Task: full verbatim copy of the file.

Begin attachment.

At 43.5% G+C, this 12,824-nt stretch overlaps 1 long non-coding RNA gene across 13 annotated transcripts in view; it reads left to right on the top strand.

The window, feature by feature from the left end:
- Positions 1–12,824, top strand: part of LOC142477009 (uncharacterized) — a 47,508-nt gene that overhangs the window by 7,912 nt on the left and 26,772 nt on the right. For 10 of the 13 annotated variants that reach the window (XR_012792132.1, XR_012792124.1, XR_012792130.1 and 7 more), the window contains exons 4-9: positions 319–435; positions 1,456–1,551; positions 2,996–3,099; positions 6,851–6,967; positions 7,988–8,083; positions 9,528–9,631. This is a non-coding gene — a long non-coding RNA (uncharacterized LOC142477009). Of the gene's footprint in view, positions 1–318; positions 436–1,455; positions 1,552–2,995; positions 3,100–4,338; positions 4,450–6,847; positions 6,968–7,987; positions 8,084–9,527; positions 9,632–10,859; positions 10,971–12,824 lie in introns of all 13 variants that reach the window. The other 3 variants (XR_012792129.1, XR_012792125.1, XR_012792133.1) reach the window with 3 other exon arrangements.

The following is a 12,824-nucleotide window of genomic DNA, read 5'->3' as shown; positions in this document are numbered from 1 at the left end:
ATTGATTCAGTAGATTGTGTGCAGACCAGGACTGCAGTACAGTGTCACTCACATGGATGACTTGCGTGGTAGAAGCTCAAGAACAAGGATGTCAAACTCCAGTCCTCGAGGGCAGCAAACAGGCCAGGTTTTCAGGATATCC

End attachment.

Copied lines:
At 43.5% G+C, this 12,824-nt stretch overlaps 1 long non-coding RNA gene across 13 annotated transcripts in view; it reads left to right on the top strand.

The window, feature by feature from the left end:
- Positions 1–12,824, top strand: part of LOC142477009 (uncharacterized) — a 47,508-nt gene that overhangs the window by 7,912 nt on the left and 26,772 nt on the right. For 10 of the 13 annotated variants that reach the window (XR_012792132.1, XR_012792124.1, XR_012792130.1 and 7 more), the window contains exons 4-9: positions 319–435; positions 1,456–1,551; positions 2,996–3,099; positions 6,851–6,967; positions 7,988–8,083; positions 9,528–9,631. This is a non-coding gene — a long non-coding RNA (uncharacterized LOC142477009). Of the gene's footprint in view, positions 1–318; positions 436–1,455; positions 1,552–2,995; positions 3,100–4,338; positions 4,450–6,847; positions 6,968–7,987; positions 8,084–9,527; positions 9,632–10,859; positions 10,971–12,824 lie in introns of all 13 variants that reach the window. The other 3 variants (XR_012792129.1, XR_012792125.1, XR_012792133.1) reach the window with 3 other exon arrangements.

The following is a 12,824-nucleotide window of genomic DNA, read 5'->3' as shown; positions in this document are numbered from 1 at the left end:
ATTGATTCAGTAGATTGTGTGCAGACCAGGACTGCAGTACAGTGTCACTCACATGGATGACTTGCGTGGTAGAAGCTCAAGAACAAGGATGTCAAACTCCAGTCCTCGAGGGCAGCAAACAGGCCAGGTTTTCAGGATATCC